In an estimated eighty percent of divorces, the decision to end the marriage is made unilaterally. That doesn’t necessarily mean that the decision is mutual in the remaining twenty percent of cases. Sometimes, who ultimately makes the decision just isn’t that clear.
My current guest, Donna F and her husband had talked about divorce during their first year of marriage when she wanted children and he decided they shouldn’t. They stayed together, had a child together but about six years into the marriage, divorce again became a question. Here’s Donna:
I was going to school to get a Special Ed degree and I ended up dropping out. When I had my daughter I was like, “Oh, I just want to be home with her,” and I was looking at my schedule, realizing that wasn’t going to happen. I started a business instead, a network marketing company, and the business was not successful but it allowed me to be home and have a lot more flexibility.
And during that business I did a lot of personal growth. One of the things I did was a month-long daily Tony Robbins program. One of the first questions was, “If you made a decision in your life today, if you actually took action, how would it change your life?”
It was about really not being in that marriage.
During the process of deciding if I was going to get divorced, I did my own therapy and made sure that I wasn’t getting divorced for the wrong reasons. I talked to other people. I didn’t just make the decision on my own. I really worked through, “Is this the right thing for me and my daughter,” and it was.
I knew that this was the right move; again, because of that 30-day program. It’s life changing, because you look at things that you want to change. You take actions. You look at the challenges you have when you try to make some big changes in your life. You look at what it’s going to bring you and what it’s going to cost you and you work through all of that. It was a pretty intense program. There were six of us doing it and we partnered up and then we met once a week on the phone, just to talk about what the process was like. Everyone’s issues and everyone’s life was going in different directions, so it wasn’t like this was a divorce group.
My ex blames the divorce on the people I was with but it really was that work I did, that month of taking a look at my life, what I wanted to do and what I wanted to be.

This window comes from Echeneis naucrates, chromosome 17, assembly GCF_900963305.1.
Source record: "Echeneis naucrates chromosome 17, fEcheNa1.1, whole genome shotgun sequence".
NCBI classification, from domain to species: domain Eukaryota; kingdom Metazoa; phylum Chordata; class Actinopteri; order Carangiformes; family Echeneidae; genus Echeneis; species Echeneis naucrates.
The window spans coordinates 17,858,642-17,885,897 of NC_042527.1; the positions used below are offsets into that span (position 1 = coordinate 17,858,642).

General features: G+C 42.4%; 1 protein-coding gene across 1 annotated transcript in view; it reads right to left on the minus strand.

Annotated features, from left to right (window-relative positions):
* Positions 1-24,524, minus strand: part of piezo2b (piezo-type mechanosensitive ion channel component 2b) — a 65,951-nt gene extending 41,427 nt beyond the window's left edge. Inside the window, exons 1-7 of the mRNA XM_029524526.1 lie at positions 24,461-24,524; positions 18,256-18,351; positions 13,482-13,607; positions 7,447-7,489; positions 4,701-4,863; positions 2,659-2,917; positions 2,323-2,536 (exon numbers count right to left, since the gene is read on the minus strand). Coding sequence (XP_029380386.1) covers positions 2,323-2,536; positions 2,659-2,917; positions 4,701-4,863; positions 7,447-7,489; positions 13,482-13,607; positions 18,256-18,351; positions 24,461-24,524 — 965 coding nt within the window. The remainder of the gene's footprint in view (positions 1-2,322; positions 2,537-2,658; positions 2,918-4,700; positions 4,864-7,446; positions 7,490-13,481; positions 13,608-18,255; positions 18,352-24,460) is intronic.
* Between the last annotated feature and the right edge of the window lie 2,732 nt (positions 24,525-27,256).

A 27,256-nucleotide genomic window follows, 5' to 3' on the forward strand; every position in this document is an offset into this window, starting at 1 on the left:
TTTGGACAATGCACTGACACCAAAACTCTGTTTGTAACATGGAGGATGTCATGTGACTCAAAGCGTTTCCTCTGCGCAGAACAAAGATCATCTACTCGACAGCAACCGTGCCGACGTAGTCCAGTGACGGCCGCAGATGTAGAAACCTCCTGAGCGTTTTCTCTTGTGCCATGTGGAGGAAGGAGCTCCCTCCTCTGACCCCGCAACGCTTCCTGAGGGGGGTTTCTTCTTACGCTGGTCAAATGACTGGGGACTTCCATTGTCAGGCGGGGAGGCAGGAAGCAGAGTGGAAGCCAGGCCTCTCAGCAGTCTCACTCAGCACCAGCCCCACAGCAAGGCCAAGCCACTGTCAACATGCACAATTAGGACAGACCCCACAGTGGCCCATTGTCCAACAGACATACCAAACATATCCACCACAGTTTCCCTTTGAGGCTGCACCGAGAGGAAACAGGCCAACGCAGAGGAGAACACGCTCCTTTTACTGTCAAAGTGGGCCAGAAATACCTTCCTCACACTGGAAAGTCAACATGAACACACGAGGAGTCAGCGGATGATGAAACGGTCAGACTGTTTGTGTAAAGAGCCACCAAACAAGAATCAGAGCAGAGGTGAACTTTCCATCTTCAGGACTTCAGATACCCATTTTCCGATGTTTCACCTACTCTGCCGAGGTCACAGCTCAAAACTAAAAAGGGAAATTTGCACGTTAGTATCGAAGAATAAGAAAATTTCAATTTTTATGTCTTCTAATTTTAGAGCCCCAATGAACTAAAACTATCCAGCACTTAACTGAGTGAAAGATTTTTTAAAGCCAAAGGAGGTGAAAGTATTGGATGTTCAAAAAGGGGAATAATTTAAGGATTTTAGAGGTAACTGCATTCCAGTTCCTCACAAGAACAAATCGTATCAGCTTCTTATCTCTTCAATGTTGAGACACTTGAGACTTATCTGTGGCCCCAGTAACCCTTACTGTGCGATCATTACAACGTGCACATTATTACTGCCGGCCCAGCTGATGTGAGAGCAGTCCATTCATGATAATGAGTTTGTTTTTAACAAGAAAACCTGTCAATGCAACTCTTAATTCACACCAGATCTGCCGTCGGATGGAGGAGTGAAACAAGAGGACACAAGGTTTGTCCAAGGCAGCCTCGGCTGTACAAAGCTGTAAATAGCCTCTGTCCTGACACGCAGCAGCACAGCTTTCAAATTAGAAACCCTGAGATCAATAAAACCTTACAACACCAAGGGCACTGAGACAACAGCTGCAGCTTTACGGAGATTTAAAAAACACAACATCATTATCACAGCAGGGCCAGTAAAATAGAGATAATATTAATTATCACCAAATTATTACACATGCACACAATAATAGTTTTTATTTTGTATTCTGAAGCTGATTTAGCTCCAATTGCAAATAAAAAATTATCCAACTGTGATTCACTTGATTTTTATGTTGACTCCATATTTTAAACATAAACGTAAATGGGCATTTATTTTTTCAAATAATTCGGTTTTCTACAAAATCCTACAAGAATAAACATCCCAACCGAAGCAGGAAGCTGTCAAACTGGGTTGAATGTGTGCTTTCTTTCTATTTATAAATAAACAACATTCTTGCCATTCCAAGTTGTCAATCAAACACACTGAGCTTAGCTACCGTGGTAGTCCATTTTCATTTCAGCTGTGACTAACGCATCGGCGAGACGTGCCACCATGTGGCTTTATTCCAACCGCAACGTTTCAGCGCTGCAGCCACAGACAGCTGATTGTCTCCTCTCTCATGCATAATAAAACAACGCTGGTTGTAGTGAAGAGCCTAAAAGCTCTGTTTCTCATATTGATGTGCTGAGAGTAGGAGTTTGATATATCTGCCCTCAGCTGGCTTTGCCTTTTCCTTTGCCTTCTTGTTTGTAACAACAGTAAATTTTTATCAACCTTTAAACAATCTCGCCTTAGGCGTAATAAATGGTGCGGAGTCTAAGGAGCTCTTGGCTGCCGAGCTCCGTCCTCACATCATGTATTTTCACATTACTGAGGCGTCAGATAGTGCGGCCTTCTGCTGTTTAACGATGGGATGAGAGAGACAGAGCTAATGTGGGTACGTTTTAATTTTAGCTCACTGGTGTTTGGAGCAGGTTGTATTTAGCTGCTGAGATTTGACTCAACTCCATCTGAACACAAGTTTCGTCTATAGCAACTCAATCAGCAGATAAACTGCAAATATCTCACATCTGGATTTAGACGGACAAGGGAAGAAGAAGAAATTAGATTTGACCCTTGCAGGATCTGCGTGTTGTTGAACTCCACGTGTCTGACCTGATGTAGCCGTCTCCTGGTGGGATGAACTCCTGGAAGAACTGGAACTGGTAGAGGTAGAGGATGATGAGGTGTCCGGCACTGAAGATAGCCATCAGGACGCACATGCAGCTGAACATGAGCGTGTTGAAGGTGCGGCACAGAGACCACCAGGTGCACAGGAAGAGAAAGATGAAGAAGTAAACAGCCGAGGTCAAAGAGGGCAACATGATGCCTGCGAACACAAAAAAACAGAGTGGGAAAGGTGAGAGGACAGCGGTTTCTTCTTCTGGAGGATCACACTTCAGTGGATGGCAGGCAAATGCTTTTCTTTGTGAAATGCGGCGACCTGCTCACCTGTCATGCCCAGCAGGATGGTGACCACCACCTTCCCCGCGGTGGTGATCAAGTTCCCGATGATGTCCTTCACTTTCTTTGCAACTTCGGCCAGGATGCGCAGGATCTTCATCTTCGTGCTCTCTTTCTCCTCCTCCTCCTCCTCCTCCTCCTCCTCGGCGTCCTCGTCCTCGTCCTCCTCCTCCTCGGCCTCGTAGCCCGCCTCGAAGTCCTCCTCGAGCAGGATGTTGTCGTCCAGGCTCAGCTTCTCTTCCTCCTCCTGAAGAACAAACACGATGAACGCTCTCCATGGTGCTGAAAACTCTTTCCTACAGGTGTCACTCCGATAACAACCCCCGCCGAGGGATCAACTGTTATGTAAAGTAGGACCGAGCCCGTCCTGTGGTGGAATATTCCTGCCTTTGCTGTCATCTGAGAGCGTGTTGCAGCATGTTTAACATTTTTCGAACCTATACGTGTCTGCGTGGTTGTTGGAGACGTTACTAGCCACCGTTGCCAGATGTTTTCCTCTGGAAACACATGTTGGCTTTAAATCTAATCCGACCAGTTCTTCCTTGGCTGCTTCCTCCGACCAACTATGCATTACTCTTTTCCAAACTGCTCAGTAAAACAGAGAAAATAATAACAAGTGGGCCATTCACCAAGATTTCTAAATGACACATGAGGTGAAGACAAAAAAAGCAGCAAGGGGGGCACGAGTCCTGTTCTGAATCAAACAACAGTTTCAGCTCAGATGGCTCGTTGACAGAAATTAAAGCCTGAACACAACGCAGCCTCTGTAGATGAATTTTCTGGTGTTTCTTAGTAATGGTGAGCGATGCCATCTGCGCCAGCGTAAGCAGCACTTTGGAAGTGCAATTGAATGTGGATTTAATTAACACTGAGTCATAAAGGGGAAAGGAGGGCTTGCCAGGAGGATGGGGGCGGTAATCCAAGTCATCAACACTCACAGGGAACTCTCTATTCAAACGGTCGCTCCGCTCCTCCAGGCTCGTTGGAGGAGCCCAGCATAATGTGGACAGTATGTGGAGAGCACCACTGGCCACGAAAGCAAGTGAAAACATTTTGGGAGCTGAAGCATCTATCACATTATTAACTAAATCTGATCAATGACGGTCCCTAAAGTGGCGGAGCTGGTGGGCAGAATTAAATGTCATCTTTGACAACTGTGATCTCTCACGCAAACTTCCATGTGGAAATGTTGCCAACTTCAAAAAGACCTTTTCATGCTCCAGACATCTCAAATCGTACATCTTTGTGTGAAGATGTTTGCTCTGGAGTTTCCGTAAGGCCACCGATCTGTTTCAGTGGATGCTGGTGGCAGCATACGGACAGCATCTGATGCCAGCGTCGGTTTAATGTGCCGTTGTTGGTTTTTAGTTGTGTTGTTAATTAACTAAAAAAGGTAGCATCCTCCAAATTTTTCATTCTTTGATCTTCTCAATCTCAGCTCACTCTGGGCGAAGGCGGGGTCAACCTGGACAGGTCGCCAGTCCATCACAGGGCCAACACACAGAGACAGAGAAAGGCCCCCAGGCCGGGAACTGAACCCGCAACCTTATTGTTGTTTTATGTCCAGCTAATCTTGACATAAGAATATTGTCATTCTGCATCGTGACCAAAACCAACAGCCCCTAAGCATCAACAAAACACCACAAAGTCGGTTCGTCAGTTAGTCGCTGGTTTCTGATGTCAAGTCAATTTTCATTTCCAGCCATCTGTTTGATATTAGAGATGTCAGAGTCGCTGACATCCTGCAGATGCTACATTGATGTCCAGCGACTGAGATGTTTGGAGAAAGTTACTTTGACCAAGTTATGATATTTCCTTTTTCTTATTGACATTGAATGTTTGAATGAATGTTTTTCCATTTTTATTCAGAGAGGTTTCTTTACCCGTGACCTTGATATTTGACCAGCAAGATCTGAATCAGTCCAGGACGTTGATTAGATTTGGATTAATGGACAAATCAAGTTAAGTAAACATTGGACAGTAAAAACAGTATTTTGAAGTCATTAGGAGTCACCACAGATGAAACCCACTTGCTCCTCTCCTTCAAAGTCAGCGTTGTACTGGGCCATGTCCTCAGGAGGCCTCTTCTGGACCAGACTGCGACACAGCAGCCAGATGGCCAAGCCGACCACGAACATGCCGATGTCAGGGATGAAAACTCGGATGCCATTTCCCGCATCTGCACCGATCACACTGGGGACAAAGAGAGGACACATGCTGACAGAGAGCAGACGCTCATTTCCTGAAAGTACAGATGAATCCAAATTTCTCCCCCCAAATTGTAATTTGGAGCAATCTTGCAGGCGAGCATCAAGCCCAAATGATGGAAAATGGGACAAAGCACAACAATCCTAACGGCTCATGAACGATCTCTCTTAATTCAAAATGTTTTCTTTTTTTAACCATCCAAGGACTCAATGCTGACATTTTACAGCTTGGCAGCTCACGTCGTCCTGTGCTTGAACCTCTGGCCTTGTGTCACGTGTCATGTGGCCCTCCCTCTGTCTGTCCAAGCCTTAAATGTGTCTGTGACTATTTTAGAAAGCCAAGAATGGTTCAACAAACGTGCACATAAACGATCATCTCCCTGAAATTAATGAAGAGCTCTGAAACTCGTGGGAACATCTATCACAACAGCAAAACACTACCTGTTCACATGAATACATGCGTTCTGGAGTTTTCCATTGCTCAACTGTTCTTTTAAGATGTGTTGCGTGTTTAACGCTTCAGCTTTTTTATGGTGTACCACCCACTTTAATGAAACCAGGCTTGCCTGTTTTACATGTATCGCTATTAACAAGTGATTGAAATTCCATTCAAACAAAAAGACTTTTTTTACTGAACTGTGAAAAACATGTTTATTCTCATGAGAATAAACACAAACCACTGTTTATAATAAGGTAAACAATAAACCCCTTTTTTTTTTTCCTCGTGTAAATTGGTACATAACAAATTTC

It was interesting, because I really wasn’t the one who ended it. He came home and wrote me a note one day and said we were done.
Not even a conversation.
It was a piece of paper.
I still have PTSD about getting this divorce information on the piece of yellow paper.
It’s interesting here that even though Donna had concluded that divorce would be the best decision, she was still shocked to get the note from her husband.
Aside from the finality of it, I think the lasting PTSD may come from differences in personal communication styles especially when it comes to conflict or disagreement situations. Some people prefer face-to-face, some prefer email, some prefer phone and I think when upsetting information is communicated to you in a style with which you’re not comfortable, or not in the way you would do it, then it’s shocking. It comes as a double-whammy.
Another of my interviewees, Lorraine came home one day to learn that her husband had left her via an eight-word note. She had loved being married and was devastated. Judy, who had been married for twenty-eight years came home to find her husband had moved out, no telling her, no note no nothing.
Conversely, I’ve also interviewed women who left a note because it was the only way they could find the courage to leave. IronSpine Sally knew if she tried to have a face-to-face conversation he would either talk her into staying or convince her it was all her, that there was nothing for him to work on.
I think there are a couple of takeaways from this …. first, if you have decided your marriage is over, then you have to figure out what way works for you to communicate that. It would be ideal if you could consider how to do it respectfully and considerately but, if you can’t do it face-to-face for whatever reason, then you have to figure out how you can do it.
Next, if you’re on the receiving end of the message, I think it might be helpful to separate the message from how it was delivered and to work at processing those two issues separately. Figuring out why your spouse chose to tell you in the way they did, may help you see a side of your spouse you hadn’t been conscious of before and that understanding may help you with your divorce negotiations and then with your own personal growth.
How about you? How did you tell your spouse you wanted a divorce or did they tell you? Do you think separating how the message is delivered from the message itself is helpful?
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